Tuesday, December 2, 2014

This Ticks The Farmer Off

Farmers are ranting about this article on Crop Talk this morning.  Even if there is a grain of truth in it, it does not represent what most of us posters on Crop Talk do or believe in.

"This has got to be the dumbest Article I have ever read

So your telling me that it takes $435000 to put a yield monitor and auto steer in a combine. HUH. I was thinking more like under $15000

And what's so special about the Tim Kip d bag

I can count 5 operations within 30 miles of my operation that are running 12-20K and I know for a fact not a single one of them would say technology is what puts bushels in the tanks. It's weather. Heck half the time these big guys don't farm a piece of ground long enough to ever get enough data to switch management decisions on fert (LOL if they even use P and K), seed. Etc

There are also farmers in that 1000 or so acre and under category that have more toys and technology than the guys twice or three times their size. WHY you ask. Because the smaller guy is probably pulling down 200K of off farm income with benefits and retirement, owns most or all his land, and needs that technology because he has less time to be in the field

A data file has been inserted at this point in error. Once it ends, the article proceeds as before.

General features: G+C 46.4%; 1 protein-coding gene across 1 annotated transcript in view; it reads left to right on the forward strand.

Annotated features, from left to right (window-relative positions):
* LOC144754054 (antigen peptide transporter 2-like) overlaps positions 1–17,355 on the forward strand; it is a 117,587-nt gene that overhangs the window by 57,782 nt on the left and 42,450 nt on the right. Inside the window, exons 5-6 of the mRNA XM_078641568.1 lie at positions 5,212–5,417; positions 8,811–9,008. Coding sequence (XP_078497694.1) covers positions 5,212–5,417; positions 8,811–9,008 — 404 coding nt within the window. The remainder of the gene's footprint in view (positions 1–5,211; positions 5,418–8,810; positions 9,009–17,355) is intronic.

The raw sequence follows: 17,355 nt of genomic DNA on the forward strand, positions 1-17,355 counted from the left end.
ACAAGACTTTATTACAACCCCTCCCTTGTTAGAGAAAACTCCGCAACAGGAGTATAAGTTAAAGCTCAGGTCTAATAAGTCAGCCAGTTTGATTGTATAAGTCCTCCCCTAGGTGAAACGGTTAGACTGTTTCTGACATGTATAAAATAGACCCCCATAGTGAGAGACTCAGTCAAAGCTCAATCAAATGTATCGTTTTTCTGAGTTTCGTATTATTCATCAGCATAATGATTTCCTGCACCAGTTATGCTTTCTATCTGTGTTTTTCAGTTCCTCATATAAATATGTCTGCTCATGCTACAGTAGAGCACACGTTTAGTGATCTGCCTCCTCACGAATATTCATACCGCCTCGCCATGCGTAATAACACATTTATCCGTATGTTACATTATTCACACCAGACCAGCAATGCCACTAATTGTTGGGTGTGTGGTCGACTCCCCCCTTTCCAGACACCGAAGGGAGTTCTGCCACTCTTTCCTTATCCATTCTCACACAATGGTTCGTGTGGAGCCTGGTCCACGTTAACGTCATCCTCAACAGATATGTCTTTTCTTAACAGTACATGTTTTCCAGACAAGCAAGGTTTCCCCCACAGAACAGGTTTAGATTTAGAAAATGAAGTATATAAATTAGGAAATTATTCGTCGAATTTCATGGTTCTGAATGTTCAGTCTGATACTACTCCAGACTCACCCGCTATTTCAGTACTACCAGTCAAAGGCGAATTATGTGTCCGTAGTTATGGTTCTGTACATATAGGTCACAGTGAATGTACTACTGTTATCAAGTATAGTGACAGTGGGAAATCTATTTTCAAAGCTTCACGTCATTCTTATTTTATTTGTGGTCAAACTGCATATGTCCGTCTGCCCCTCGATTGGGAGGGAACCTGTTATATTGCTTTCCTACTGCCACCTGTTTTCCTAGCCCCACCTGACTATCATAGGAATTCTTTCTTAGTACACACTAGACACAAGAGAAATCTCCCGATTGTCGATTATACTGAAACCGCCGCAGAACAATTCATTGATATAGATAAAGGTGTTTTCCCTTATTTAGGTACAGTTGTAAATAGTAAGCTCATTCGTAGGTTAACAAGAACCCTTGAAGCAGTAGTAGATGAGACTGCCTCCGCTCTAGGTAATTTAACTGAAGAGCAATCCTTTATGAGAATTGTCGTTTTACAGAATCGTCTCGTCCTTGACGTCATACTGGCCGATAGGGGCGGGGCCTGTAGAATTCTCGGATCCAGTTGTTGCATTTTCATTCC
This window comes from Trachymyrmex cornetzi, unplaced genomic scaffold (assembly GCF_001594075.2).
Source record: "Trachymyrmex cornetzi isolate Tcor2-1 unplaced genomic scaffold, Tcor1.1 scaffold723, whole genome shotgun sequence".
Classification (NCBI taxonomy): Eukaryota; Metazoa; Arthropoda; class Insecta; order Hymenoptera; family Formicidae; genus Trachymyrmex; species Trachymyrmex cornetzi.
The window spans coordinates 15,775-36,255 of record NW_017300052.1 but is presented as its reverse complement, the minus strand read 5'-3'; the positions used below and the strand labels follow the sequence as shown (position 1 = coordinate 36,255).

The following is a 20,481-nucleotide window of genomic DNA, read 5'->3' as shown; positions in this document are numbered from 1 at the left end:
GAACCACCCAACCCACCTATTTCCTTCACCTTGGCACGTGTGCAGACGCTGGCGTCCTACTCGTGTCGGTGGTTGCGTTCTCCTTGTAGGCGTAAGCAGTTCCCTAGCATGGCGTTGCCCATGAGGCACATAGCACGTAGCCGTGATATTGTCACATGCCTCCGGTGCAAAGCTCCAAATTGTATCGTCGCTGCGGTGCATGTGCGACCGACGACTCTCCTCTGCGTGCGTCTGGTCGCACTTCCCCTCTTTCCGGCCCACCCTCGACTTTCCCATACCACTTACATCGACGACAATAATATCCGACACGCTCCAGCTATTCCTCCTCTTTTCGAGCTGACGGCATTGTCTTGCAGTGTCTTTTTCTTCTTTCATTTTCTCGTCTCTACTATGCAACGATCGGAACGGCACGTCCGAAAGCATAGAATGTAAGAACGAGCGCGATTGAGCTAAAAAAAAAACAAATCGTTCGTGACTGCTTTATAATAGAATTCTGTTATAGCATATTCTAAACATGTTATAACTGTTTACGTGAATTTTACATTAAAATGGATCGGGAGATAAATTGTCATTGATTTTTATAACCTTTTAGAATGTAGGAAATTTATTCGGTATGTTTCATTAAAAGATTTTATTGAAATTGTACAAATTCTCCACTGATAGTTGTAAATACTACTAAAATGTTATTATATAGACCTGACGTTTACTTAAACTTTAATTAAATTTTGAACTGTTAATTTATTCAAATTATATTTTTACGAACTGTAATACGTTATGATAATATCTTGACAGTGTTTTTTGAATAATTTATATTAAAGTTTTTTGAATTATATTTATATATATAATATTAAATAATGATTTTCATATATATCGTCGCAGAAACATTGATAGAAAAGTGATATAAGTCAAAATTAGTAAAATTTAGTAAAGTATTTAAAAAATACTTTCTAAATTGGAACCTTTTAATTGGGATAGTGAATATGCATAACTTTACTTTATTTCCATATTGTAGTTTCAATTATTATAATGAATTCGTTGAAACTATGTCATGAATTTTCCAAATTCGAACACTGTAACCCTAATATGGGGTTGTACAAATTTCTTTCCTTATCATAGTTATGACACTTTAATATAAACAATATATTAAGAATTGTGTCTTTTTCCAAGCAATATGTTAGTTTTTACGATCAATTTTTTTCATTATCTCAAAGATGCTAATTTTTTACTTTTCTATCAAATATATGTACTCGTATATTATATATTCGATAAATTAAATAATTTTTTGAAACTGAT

There are smaller operations netting 2-10X more per acre than the bigger guy down the road. When your equipment is lean and mean and paid for, and the land you farm is paid for and in great shape you have a competitive advantage for sure

The article totally missed the trend in AG. The little guy is still going to be around. Matter of fact those 1000-1500 acre and smaller crowd is growing. And yes the big guys are getting bigger and consolidation is happening too. The guy that's going to get squeezed is the all cash, non diversified, very little equity middle sized guy that can't afford to grow any bigger because of the huge capital infusion but is too big to be lean and mean like the little guy "

One of the largest farm operations in Ohio is cashing out this month.  The partners want a new life compared to chasing acres from Liberty Indiana to Madison County down to the Ohio River.  They were always near the top of EWG's famous farmer slam rankings.

This is occurring in other places too and the article doesn't get near that topic.

I vote for the little guy, I always did and yes I am one.

How about you?

Ed Winkle


  1. Ed I too believe that more farms and diversification is good for the Farm,Farmers and communtiy. We don't need to farm like years ago but we sure don't need 10,000 acres to make a decent living . The next few years will bve a changing point where either the smaller (pick your number) acre guys work off the farm fulkl time and farm some family owned land on weekends/evenings. Also with the move back to lower prices will the interest in "being a farmer" have the same attraction . regards -kevin

  2. Very good points Kevin but I see the some BTO's struggling also. Anything to help hand this farming business over from my generation to the next is a good thing I think.